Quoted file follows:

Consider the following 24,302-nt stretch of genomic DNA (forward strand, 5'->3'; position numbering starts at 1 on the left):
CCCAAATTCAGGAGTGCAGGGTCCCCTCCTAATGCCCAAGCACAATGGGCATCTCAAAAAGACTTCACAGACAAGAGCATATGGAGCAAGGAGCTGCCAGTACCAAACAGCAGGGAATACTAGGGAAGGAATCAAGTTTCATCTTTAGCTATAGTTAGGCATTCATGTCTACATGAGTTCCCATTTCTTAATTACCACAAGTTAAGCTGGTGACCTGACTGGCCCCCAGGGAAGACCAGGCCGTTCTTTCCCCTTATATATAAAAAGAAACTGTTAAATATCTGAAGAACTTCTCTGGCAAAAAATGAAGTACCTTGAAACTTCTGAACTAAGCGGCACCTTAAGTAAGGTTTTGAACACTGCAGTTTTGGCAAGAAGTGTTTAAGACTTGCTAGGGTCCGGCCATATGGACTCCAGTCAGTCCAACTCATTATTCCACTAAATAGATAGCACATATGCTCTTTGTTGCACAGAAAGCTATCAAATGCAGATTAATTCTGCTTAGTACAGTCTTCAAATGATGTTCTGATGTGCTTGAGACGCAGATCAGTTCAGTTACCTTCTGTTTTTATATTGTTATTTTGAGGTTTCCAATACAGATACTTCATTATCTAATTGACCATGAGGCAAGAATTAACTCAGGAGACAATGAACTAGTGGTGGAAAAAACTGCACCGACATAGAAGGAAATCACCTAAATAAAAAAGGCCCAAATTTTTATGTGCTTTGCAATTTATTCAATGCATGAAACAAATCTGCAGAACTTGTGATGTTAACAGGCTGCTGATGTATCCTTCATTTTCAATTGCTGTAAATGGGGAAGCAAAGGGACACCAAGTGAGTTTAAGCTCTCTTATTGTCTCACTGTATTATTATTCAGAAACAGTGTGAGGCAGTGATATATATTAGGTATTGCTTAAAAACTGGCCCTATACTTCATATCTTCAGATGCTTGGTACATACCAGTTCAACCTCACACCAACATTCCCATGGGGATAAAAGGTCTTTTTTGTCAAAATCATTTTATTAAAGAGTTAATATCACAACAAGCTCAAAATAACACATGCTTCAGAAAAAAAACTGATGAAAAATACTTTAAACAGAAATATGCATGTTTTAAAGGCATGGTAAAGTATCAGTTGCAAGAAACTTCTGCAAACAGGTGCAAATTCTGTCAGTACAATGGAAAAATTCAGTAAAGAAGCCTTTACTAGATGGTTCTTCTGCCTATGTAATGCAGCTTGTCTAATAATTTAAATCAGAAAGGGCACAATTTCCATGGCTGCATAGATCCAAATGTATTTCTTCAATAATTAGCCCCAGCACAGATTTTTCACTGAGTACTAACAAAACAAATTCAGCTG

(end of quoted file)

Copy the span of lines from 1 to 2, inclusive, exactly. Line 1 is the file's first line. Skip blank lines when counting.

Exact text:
Consider the following 24,302-nt stretch of genomic DNA (forward strand, 5'->3'; position numbering starts at 1 on the left):
CCCAAATTCAGGAGTGCAGGGTCCCCTCCTAATGCCCAAGCACAATGGGCATCTCAAAAAGACTTCACAGACAAGAGCATATGGAGCAAGGAGCTGCCAGTACCAAACAGCAGGGAATACTAGGGAAGGAATCAAGTTTCATCTTTAGCTATAGTTAGGCATTCATGTCTACATGAGTTCCCATTTCTTAATTACCACAAGTTAAGCTGGTGACCTGACTGGCCCCCAGGGAAGACCAGGCCGTTCTTTCCCCTTATATATAAAAAGAAACTGTTAAATATCTGAAGAACTTCTCTGGCAAAAAATGAAGTACCTTGAAACTTCTGAACTAAGCGGCACCTTAAGTAAGGTTTTGAACACTGCAGTTTTGGCAAGAAGTGTTTAAGACTTGCTAGGGTCCGGCCATATGGACTCCAGTCAGTCCAACTCATTATTCCACTAAATAGATAGCACATATGCTCTTTGTTGCACAGAAAGCTATCAAATGCAGATTAATTCTGCTTAGTACAGTCTTCAAATGATGTTCTGATGTGCTTGAGACGCAGATCAGTTCAGTTACCTTCTGTTTTTATATTGTTATTTTGAGGTTTCCAATACAGATACTTCATTATCTAATTGACCATGAGGCAAGAATTAACTCAGGAGACAATGAACTAGTGGTGGAAAAAACTGCACCGACATAGAAGGAAATCACCTAAATAAAAAAGGCCCAAATTTTTATGTGCTTTGCAATTTATTCAATGCATGAAACAAATCTGCAGAACTTGTGATGTTAACAGGCTGCTGATGTATCCTTCATTTTCAATTGCTGTAAATGGGGAAGCAAAGGGACACCAAGTGAGTTTAAGCTCTCTTATTGTCTCACTGTATTATTATTCAGAAACAGTGTGAGGCAGTGATATATATTAGGTATTGCTTAAAAACTGGCCCTATACTTCATATCTTCAGATGCTTGGTACATACCAGTTCAACCTCACACCAACATTCCCATGGGGATAAAAGGTCTTTTTTGTCAAAATCATTTTATTAAAGAGTTAATATCACAACAAGCTCAAAATAACACATGCTTCAGAAAAAAAACTGATGAAAAATACTTTAAACAGAAATATGCATGTTTTAAAGGCATGGTAAAGTATCAGTTGCAAGAAACTTCTGCAAACAGGTGCAAATTCTGTCAGTACAATGGAAAAATTCAGTAAAGAAGCCTTTACTAGATGGTTCTTCTGCCTATGTAATGCAGCTTGTCTAATAATTTAAATCAGAAAGGGCACAATTTCCATGGCTGCATAGATCCAAATGTATTTCTTCAATAATTAGCCCCAGCACAGATTTTTCACTGAGTACTAACAAAACAAATTCAGCTG